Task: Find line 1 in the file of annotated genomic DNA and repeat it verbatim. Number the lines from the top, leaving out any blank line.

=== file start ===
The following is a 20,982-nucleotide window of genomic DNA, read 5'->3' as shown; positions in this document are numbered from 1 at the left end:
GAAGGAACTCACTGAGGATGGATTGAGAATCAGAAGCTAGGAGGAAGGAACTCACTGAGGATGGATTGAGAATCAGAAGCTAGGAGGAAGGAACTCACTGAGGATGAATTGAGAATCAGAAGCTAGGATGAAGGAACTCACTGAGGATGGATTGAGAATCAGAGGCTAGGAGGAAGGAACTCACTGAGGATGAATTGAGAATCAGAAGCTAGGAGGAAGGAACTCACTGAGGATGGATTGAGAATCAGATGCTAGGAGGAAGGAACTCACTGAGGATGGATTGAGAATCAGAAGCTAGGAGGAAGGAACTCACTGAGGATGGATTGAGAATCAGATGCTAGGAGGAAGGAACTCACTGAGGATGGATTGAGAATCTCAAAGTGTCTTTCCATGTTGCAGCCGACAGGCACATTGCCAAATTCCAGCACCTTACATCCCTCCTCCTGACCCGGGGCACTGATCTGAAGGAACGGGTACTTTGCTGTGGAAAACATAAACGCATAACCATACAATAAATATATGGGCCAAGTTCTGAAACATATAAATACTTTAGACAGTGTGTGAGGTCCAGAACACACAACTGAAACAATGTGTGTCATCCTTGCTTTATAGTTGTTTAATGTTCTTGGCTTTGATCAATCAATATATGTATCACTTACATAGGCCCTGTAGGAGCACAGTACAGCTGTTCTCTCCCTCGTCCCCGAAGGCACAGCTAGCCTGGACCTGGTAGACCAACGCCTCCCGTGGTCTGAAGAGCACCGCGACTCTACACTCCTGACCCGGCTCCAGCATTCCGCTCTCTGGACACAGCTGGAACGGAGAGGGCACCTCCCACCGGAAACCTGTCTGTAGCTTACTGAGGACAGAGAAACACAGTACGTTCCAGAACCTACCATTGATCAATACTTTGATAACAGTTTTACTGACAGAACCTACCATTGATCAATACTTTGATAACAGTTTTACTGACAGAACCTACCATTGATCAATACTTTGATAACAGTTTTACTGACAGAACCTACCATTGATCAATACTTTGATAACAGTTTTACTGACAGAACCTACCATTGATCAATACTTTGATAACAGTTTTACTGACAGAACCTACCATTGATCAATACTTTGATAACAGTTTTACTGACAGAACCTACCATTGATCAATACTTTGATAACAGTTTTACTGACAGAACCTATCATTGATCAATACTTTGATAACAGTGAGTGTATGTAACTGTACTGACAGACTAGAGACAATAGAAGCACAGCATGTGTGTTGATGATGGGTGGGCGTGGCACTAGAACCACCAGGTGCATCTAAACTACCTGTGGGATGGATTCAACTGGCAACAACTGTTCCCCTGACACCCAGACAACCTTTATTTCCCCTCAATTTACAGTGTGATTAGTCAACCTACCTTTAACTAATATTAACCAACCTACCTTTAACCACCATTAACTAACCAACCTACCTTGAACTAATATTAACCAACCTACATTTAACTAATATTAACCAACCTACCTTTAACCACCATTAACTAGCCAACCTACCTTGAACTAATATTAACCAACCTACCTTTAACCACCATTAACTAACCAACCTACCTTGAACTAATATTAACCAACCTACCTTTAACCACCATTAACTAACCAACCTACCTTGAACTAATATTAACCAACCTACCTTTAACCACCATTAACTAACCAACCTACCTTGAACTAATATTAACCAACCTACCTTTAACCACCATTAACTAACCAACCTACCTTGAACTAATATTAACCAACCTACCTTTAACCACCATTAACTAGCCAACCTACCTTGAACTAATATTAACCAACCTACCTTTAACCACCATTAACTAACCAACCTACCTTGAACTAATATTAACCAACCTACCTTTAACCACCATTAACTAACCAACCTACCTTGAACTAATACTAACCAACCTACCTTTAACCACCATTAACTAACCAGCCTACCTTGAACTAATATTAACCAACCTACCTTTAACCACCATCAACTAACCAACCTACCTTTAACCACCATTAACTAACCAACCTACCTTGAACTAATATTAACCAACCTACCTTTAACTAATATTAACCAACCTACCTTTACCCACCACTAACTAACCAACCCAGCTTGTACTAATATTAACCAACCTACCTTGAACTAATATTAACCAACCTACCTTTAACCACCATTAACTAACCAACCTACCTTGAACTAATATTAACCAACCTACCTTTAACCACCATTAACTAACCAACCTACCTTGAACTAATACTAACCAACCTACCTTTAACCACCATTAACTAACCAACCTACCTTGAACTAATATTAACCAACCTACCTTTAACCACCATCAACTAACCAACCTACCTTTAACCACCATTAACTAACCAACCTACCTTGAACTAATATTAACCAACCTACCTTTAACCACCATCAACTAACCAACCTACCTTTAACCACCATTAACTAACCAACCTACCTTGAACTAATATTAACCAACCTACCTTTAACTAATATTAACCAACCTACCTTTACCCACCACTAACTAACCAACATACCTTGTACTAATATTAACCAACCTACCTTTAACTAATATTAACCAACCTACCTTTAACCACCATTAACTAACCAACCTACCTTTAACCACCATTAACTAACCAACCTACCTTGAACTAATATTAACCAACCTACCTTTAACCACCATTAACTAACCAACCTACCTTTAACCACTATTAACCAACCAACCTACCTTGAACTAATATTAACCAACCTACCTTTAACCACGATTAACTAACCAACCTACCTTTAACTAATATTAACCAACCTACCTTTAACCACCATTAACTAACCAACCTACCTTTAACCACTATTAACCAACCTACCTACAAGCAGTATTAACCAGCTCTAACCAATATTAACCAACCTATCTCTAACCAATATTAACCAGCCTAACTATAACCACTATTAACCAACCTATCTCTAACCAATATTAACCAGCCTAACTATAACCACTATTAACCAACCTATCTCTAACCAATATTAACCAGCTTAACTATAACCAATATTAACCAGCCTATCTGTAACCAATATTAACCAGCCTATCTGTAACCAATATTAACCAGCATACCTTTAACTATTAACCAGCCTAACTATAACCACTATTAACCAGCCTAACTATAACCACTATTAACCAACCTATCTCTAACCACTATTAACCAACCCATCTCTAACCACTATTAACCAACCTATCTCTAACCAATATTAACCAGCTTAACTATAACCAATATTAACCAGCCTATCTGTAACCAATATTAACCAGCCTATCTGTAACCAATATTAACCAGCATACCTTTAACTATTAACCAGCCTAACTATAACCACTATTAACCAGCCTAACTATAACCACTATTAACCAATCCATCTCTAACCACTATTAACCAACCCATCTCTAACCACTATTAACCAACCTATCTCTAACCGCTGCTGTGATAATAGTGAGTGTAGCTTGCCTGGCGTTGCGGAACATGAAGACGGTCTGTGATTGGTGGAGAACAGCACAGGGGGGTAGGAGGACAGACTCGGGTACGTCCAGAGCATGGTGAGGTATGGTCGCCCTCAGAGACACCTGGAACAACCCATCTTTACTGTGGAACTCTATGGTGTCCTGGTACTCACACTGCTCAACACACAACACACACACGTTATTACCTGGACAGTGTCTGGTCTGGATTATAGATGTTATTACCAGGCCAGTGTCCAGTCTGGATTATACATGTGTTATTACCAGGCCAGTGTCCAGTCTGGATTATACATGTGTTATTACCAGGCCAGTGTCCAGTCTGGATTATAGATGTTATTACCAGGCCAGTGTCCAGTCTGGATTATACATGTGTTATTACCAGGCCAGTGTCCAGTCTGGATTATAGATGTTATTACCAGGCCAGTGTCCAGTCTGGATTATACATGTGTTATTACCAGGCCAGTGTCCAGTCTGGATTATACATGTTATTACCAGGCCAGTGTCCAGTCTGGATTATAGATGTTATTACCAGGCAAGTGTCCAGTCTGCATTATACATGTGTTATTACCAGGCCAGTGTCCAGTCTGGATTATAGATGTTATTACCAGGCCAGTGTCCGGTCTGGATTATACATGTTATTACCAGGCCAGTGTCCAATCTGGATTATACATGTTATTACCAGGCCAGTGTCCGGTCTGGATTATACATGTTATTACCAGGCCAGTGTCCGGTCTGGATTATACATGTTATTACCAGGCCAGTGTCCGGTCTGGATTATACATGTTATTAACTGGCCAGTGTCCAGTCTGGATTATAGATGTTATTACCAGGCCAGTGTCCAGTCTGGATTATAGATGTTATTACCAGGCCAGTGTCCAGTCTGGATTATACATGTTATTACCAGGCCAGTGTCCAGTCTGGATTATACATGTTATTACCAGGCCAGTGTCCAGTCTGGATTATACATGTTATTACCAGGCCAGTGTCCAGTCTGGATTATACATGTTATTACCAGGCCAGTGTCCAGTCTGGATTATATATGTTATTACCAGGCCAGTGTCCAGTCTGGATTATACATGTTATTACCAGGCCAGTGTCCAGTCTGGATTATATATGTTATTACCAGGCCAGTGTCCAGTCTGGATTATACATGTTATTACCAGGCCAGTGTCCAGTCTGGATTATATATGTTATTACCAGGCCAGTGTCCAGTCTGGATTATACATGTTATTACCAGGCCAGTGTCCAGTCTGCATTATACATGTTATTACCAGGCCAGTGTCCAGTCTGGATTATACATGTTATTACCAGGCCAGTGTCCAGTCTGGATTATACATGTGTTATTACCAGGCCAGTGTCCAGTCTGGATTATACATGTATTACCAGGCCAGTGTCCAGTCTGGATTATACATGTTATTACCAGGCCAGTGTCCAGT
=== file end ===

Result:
The following is a 20,982-nucleotide window of genomic DNA, read 5'->3' as shown; positions in this document are numbered from 1 at the left end: